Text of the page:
We do not know. Really?

December 11, 2012

Dear brothers and sisters,

It was great to see so many CRHPers last night, but Mass and Fr. John’s homily was the highlight for me. I am taking the good news this morning from Matthew 21:23-27.

When he had come into the temple area, the chief priests and the elders of the people approached him as he was teaching and said, “By what authority are you doing these things? And who gave you this authority?” Jesus said to them in reply, “I shall ask you one question, and if you answer it for me, then I shall tell you by what authority I do these things. Where was John’s baptism from? Was it of heavenly or of human origin?” They discussed this among themselves and said, “If we say ‘Of heavenly origin,’ he will say to us, “Then why did you not believe him?’ But if we say, ‘Of human origin,’ we fear the crowd, for they all regard John as a prophet.” So they said to Jesus in reply, “We do not know.” He himself said to them, “Neither shall I tell you by what authority I do these things.”

Israel in the time of Jesus was an uneasy place to be. It had been centuries since the last prophet had risen to deliver a message from God. In some sense the Jews felt that they had been abandoned by God. There were a variety of Jewish sects and a kind of caste system had developed. It was a time of clashes and competing claims and tensions made all the worse by being under the thumb of the Romans. The Jews awaited the Messiah or at least another prophet. John, the ascetic and fiery preacher, filled the bill. He was widely regarded as a prophet and people listened intently to his message, trying to discern the meaning for the nation, for the chosen people of God.

According to Luke’s telling of this story, the authorities were frightened of being stoned by the crowd. Historians estimate that Jerusalem swelled to as many as 2.5 million people during Passover. It’s easy to imagine such large numbers of people being unruly, loud, and testy cramped into uncomfortable and probably undesirable quarters. Rumors could sweep quickly through the city, inciting people to intemperate reactions. It was a setting ripe for confrontation.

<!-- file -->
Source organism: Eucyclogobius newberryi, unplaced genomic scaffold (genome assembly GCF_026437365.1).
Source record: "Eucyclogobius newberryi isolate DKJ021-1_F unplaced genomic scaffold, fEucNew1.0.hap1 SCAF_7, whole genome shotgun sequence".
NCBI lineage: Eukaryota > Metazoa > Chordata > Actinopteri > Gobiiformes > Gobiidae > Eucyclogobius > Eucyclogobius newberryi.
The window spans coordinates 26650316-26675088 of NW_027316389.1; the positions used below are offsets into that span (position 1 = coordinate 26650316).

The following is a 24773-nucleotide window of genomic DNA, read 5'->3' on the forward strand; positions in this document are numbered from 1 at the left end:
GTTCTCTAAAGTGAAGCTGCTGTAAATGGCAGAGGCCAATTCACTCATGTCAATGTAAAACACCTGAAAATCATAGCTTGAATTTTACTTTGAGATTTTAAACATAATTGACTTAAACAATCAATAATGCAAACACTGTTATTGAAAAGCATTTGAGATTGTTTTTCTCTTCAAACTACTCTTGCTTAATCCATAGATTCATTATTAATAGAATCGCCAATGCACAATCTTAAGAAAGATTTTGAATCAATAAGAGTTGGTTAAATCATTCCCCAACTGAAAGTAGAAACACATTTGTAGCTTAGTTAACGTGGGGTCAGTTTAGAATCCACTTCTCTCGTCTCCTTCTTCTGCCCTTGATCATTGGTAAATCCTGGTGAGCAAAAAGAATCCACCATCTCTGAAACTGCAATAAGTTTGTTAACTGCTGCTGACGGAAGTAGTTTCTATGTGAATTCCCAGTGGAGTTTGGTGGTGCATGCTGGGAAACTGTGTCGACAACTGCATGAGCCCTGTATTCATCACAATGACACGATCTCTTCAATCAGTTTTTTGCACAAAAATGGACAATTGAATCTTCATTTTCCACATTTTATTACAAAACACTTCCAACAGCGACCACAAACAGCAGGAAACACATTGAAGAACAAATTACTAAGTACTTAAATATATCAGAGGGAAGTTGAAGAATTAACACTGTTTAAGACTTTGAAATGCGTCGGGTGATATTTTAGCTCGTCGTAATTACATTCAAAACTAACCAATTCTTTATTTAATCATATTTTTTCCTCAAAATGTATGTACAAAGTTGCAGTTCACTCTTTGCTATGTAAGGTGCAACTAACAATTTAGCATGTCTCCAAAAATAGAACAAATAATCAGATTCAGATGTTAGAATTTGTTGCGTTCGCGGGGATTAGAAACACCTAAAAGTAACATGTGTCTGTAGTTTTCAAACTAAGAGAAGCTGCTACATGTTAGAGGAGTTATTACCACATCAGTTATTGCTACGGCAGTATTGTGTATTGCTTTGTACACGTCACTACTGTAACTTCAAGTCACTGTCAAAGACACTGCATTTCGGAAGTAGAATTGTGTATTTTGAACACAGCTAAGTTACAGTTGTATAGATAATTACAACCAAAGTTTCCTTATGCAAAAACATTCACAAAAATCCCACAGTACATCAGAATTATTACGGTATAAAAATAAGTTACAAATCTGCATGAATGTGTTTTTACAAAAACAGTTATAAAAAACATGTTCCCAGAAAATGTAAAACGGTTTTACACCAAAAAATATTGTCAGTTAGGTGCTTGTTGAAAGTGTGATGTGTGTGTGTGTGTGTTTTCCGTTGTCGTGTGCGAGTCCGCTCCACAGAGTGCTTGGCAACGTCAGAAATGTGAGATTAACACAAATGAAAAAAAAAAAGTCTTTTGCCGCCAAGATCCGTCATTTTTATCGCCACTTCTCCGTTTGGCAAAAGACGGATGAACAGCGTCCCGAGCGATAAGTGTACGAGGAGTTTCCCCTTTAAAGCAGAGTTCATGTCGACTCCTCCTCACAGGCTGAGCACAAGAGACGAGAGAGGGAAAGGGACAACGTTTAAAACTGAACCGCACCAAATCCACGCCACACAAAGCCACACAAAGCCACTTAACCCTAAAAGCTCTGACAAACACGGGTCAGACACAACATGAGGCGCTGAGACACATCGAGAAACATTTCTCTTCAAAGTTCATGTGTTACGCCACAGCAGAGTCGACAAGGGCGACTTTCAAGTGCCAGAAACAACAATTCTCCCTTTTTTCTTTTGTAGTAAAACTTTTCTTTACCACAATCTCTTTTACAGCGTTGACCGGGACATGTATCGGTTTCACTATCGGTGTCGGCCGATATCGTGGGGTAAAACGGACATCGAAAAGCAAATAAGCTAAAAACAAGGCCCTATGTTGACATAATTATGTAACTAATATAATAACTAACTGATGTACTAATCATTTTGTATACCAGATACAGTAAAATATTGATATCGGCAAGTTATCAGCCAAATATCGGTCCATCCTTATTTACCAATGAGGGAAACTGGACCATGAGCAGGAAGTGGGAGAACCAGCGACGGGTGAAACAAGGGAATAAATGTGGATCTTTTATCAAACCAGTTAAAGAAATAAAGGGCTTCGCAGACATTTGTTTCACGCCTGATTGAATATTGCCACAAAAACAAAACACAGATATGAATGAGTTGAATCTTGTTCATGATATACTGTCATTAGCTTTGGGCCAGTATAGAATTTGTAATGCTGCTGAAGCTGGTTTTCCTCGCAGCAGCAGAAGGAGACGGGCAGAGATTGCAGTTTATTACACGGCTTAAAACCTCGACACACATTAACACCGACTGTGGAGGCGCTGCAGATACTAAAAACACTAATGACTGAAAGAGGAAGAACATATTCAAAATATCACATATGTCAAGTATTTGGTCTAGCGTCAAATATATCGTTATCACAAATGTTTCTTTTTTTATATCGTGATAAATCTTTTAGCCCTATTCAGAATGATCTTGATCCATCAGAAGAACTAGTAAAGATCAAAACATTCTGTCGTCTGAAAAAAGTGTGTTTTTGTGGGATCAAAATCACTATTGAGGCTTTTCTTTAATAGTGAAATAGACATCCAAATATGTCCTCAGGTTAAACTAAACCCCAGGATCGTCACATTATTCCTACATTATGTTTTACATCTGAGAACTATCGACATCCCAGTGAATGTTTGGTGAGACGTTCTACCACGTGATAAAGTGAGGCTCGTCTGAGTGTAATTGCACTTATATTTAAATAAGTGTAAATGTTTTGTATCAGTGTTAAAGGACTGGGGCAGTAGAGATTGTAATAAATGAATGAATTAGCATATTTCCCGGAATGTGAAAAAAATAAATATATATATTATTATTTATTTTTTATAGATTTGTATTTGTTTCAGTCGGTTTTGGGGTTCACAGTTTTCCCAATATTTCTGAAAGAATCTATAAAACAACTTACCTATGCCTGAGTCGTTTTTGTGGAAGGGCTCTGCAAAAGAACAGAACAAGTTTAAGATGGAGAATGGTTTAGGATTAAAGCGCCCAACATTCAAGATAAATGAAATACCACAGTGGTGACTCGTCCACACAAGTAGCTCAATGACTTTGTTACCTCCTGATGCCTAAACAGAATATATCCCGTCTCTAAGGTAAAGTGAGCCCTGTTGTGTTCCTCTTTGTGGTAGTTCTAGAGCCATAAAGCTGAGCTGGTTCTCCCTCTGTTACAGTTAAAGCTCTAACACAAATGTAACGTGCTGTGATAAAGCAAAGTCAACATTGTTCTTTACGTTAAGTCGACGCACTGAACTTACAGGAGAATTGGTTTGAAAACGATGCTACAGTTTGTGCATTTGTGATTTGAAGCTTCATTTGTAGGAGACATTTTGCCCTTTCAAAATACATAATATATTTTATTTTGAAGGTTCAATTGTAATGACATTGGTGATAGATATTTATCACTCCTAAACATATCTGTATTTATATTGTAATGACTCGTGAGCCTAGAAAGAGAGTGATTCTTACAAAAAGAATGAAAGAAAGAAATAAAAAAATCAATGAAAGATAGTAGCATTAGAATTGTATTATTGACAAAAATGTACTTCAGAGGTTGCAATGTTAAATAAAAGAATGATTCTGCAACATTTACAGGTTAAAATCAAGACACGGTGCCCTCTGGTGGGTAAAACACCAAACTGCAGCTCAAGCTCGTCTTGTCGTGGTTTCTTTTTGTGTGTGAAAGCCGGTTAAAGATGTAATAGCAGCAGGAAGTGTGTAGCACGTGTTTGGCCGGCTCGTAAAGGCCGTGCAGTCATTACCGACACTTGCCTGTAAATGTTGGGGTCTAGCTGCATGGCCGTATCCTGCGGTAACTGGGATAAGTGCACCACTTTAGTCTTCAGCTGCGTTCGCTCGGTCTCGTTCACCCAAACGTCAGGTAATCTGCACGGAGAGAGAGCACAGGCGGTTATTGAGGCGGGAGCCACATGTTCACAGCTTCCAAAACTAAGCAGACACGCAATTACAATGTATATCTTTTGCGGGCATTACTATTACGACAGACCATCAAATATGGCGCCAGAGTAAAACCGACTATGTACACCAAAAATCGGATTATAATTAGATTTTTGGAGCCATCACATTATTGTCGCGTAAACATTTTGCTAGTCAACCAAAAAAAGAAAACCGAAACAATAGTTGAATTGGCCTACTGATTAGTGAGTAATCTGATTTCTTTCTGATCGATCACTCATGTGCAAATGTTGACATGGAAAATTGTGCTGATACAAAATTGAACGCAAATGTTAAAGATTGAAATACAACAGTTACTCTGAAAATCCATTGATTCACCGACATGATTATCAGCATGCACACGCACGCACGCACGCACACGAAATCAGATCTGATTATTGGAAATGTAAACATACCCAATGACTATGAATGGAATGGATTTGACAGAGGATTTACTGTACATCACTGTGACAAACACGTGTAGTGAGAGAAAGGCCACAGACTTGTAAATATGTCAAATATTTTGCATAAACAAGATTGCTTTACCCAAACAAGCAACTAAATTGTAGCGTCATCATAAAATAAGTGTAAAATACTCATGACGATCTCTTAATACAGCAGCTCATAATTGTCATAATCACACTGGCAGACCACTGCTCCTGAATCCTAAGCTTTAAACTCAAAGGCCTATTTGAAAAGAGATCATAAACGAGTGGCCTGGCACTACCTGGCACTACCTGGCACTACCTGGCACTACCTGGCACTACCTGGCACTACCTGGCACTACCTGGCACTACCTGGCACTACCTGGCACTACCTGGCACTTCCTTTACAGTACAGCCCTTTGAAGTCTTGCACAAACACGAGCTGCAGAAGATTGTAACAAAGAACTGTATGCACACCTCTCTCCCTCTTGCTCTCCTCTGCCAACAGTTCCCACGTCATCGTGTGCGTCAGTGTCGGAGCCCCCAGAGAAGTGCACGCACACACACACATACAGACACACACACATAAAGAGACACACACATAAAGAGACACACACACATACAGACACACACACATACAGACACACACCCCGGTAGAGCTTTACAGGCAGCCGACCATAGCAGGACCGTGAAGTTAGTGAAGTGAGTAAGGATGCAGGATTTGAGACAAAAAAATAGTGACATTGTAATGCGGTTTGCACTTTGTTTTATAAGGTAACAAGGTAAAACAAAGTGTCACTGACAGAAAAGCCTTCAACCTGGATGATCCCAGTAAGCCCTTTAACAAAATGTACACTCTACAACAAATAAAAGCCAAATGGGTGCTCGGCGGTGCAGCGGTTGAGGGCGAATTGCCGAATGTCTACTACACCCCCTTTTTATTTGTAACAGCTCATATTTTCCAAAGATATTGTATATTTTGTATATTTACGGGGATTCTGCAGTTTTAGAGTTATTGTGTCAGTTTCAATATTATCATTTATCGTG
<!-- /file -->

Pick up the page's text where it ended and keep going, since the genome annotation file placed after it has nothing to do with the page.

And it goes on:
As happened regularly with his opponents, Jesus had the authorities on the horns of a dilemma. John had made it clear that Jesus was the anointed one of God. If the authorities agreed that John was right, then they had to cede their authority to Jesus. If they denied that John was a prophet, they could lose all credibility and, hence, the power that comes with authority with the people. They considered a calculus of responses, finally giving no response at all. Their authority was a sham, a shallow preoccupation with their own status and standing with the people. Their authority was a sham because it didn’t reside in God’s authority; it was self-considered. Jesus on the other hand always drew his authority from his Father and made it clear that everything he did was his Father’s will and done with His power.

This scene makes me think of the times I have responded, “I don’t know,” when, in fact, I did or at least had a strong hunch. But I was too much of a coward to take a stand. I was too afraid of being disliked or disputed or disregarded. It’s fine to say, “I don’t know,” when I truly don’t. It’s another to abandon my principles or faith for expediency or safety.

Jesus was trying to engage the authorities in a discussion, trying to get them to consider the possibility that God was among them, trying to help them understand God’s message for them and for their people. He failed because the authorities were not willing to take a risk, not willing to acknowledge that Jesus was someone greater than themselves. They weren’t willing to repent as John preached and weren’t willing to ask for and receive God’s forgiveness for their wilfulness and deceit.

Similarly, Jesus wants me to give up my false authority, my desire for control. He wants me to stand on my principles and stand up for my faith. He wants to engage me in discussion, in consideration of how to establish God’s kingdom here on earth and now at this time. I can’t claim to know that I don’t know how to do that, that I don’t know what his message is, that I don’t know what the answers are. He has made that crystal clear and is whose authority he speaks. Every day he asks me questions and waits for my responses, trusting that I will not hide behind feigned ignorance. But when I do, he will forgive me and ask me again.



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